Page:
Placement on New ISF-Based Scales Helps Achieve Blood Glucose Targets

Close up of nurse pinching patients finger to measure sugar level with a glucometer at the hospital
This retrospective cohort study assessed hospitalized patients with diabetes to see if the new ISF-based scales improved glycemic control vs a traditional single sliding scale.

The following article is a part of conference coverage from the American Association of Clinical Endocrinology Annual Meeting 2021: ENVISION, being held virtually from May 26 to May 29, 2021. The team at Endocrinology Advisor will be reporting on the latest news and research conducted by leading experts in the field. Check back for more from the AACE Annual Meeting 2021: ENVISION.


New scales based on insulin sensitivity factors (ISF) have demonstrated efficacy in achieving target blood glucose values compared with the conventional single sliding scale, according to study results presented at the American Association of Clinical Endocrinology annual meeting, held online from May 26 to May 29, 2021.

This retrospective cohort study included 310 individuals with diabetes mellitus who were admitted to the hospital; those who were pregnant or had end-stage renal disease were not included. A total of 28 were placed on a new, tailored ISF-based scale (yielding 585 blood glucose values), and 282 were placed on a single sliding scale (yielding 3097 blood glucose values).

The study researchers used 6 order sets for insulin correction scales (50, 40, 30, 25, 20, and 15), which accounted for the most commonly used ISF. The percentage of target-range blood glucose values (70-180 mg/dL) was compared with the percentage of out-of-target-range values (hypoglycemic <70 mg/dL; hyperglycemic >180 mg/dL).

To determine the probability of achieving target blood glucose values, constructed logistic regression models were used with adjustments for body mass index (BMI), age, length of hospitalization, gender, race, and smoking status.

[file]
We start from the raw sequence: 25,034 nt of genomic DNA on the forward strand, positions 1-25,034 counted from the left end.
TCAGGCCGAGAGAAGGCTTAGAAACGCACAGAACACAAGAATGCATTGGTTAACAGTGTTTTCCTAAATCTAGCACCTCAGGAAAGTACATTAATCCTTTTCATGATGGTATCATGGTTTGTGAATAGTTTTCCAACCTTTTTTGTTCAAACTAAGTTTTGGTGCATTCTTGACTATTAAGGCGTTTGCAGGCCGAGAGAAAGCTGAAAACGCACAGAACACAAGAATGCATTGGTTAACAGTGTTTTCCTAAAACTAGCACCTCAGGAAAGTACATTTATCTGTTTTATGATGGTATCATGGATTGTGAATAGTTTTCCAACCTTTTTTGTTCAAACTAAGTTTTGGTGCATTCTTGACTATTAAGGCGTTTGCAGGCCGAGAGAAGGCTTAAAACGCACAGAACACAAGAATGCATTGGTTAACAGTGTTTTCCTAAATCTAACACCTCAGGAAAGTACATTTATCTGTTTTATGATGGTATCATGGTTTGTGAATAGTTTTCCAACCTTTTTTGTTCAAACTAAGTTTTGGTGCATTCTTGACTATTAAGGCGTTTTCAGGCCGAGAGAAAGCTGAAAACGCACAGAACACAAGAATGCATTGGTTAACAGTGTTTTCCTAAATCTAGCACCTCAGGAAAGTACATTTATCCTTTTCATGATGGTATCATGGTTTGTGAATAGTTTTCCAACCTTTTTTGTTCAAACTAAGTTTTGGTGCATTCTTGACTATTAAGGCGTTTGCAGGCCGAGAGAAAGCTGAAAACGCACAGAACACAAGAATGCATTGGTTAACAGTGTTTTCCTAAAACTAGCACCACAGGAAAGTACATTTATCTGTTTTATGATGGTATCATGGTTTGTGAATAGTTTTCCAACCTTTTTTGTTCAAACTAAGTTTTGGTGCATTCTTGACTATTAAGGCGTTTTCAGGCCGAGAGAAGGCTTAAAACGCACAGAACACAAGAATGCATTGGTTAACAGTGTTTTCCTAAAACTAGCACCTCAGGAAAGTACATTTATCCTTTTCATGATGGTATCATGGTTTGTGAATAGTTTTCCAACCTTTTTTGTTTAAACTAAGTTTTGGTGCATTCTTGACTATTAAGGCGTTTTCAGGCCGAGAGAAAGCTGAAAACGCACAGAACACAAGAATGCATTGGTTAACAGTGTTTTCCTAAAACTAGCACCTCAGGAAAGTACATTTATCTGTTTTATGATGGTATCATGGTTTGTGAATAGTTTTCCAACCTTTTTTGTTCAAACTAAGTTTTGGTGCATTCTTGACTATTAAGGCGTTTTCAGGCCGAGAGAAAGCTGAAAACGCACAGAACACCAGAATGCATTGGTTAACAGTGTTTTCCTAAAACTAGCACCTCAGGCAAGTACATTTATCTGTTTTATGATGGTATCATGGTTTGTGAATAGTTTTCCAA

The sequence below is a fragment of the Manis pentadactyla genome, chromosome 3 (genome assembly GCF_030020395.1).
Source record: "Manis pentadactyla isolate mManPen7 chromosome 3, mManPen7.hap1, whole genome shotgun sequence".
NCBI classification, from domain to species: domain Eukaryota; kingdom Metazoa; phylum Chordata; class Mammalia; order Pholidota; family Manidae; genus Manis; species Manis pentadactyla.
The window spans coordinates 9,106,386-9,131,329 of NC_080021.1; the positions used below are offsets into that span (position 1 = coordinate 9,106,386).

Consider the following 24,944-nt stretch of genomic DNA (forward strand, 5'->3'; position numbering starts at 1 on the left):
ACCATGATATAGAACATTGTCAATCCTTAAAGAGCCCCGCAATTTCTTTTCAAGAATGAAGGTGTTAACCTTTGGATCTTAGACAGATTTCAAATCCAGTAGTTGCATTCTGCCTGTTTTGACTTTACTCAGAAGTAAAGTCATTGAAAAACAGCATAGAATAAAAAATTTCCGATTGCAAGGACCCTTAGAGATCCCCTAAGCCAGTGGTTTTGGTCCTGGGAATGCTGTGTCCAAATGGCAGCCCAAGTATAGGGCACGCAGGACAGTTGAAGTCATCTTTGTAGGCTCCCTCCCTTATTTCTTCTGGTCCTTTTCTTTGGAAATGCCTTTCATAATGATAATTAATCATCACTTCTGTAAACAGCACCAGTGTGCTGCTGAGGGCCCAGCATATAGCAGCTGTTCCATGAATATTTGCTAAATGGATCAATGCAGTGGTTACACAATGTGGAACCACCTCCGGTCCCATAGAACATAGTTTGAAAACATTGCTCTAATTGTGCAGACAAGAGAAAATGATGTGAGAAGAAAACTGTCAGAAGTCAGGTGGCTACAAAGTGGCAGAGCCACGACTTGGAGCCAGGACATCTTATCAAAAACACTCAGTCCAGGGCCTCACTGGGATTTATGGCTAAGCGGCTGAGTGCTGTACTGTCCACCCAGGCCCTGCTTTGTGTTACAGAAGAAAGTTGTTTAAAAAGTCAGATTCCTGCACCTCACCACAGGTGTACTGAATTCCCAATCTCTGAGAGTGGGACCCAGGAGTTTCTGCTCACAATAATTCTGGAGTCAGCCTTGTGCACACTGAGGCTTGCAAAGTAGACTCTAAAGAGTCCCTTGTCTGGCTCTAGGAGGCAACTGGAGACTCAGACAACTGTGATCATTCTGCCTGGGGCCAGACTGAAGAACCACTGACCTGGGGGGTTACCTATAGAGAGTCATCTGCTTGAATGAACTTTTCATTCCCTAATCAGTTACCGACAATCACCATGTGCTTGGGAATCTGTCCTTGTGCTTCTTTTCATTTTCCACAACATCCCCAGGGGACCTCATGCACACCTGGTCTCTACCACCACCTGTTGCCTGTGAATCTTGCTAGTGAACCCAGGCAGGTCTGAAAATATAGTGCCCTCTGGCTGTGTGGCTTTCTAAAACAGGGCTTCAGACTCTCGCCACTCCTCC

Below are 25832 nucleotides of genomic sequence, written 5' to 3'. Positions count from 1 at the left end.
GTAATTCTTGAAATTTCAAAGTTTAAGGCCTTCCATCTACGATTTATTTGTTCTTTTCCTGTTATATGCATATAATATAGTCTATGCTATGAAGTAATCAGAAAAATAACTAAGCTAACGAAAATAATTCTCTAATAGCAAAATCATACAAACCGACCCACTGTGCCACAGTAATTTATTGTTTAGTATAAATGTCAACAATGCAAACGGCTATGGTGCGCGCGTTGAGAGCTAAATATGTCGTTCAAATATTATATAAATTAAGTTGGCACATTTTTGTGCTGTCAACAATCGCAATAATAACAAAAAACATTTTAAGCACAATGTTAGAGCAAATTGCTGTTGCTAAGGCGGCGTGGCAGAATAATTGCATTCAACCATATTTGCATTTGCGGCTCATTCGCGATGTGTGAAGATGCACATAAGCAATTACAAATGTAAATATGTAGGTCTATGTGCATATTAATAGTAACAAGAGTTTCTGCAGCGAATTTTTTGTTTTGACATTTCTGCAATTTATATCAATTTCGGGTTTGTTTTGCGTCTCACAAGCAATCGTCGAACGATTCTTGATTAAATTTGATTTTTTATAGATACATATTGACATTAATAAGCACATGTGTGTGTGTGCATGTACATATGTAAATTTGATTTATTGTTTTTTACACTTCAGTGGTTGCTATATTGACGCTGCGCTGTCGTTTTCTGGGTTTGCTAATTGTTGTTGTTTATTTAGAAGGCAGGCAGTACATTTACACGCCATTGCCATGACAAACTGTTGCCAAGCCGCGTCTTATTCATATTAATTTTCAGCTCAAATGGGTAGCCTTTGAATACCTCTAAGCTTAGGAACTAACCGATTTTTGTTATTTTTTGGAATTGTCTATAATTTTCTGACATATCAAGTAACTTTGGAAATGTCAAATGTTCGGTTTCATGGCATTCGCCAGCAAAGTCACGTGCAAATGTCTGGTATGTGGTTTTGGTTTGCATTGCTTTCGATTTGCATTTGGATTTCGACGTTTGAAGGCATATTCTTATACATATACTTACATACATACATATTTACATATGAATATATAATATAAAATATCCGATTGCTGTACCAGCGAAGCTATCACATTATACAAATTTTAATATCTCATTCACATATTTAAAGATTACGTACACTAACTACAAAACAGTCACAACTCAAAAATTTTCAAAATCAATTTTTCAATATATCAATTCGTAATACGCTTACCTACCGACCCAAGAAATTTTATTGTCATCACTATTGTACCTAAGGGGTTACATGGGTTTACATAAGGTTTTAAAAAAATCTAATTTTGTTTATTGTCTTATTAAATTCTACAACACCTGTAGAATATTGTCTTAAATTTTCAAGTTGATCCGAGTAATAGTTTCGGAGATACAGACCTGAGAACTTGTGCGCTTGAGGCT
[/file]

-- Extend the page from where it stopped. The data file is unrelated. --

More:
Among those placed on a single sliding scale, 29.4% (n=909) achieved the target blood glucose range; among the 2188 individuals who did not, 68.1% were hyperglycemic, and 2.5% were hypoglycemic.

In the group placed on tailored ISF-based scales, 55.9% (n=327) achieved the target glycemic range, and among the 258 who did not, 41.7% were hyperglycemic, and 2.4% were hypoglycemic.

Individuals on the ISF-based scales were 2.57 (95% CI, 2.13-3.10; P <.0001) times likelier to achieve target blood glucose levels after adjustments for BMI, age, gender, race, and smoking status. After adjustment for days of hospitalization, the association remained significant (odds ratio 1.87 [95% CI, 1.51-2.32; P <.0001]).

The study researchers concluded that “being placed on the new tailored ISF-based scales significantly improves the likelihood of achieving [blood glucose] values in the target range compared [with] being placed on a single sliding scale.”

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Hester J, Coleman S, Nimmo T, et al. Tailored insulin sensitivity factor based correction scales for hospitalized patients with diabetes. Poster presented at: AACE Envision 2021; May 26-29, 2021; virtual.